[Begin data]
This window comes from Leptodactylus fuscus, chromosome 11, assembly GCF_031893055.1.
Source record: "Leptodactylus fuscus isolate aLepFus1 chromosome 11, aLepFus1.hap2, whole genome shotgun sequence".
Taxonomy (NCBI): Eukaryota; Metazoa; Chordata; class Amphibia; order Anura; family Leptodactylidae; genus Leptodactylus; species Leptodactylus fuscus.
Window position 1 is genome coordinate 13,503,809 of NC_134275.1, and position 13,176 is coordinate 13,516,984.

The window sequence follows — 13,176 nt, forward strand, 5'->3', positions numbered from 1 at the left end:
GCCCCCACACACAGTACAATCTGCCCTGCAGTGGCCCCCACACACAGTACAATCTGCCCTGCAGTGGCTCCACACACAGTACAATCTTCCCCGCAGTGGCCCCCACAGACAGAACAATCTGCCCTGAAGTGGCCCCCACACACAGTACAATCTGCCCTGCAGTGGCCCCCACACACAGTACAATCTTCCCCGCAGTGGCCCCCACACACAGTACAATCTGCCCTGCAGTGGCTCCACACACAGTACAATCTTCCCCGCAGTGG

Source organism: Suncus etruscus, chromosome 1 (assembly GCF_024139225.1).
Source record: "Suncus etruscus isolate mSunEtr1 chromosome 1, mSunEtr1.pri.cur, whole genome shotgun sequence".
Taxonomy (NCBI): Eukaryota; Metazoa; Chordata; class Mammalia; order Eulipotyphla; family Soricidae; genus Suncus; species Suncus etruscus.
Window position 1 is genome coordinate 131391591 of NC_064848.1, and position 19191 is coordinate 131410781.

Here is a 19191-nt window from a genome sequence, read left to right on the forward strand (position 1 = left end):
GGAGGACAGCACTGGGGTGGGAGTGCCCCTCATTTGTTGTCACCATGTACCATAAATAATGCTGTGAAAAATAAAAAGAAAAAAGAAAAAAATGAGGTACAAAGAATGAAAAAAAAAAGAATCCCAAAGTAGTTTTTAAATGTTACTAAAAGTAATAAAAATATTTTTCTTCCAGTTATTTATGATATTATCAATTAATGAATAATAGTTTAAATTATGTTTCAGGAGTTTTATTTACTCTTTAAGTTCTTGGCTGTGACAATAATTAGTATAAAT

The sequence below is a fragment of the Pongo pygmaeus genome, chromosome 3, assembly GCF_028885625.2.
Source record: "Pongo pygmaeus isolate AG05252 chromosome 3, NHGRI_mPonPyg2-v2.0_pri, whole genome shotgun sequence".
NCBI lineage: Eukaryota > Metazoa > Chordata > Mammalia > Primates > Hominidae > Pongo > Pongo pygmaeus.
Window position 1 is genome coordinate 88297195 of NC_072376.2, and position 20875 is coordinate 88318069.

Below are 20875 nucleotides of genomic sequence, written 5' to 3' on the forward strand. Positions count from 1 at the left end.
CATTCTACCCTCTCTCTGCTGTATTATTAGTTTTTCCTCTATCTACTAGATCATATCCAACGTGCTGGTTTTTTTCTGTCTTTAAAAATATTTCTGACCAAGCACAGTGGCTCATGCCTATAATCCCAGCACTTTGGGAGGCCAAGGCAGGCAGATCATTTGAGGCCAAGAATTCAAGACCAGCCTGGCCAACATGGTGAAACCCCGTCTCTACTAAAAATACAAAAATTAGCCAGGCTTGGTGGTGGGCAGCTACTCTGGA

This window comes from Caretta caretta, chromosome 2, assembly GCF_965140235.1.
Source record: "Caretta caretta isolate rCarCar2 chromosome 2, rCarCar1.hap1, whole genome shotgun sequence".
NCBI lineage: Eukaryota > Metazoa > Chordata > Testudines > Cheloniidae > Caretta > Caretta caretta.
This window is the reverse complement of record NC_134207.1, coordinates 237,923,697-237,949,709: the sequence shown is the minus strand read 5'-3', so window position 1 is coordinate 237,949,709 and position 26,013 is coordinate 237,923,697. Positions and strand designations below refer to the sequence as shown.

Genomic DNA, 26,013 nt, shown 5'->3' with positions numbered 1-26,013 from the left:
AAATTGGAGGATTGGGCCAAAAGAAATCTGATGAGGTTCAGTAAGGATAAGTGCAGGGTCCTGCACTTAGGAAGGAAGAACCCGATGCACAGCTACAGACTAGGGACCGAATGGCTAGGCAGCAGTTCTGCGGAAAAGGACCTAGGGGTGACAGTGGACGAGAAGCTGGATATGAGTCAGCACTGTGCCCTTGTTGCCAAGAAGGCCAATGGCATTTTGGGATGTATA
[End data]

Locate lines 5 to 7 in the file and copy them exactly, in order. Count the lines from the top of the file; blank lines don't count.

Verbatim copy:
The window sequence follows — 13,176 nt, forward strand, 5'->3', positions numbered from 1 at the left end:
GCCCCCACACACAGTACAATCTGCCCTGCAGTGGCCCCCACACACAGTACAATCTGCCCTGCAGTGGCTCCACACACAGTACAATCTTCCCCGCAGTGGCCCCCACAGACAGAACAATCTGCCCTGAAGTGGCCCCCACACACAGTACAATCTGCCCTGCAGTGGCCCCCACACACAGTACAATCTTCCCCGCAGTGGCCCCCACACACAGTACAATCTGCCCTGCAGTGGCTCCACACACAGTACAATCTTCCCCGCAGTGG

Source organism: Suncus etruscus, chromosome 1 (assembly GCF_024139225.1).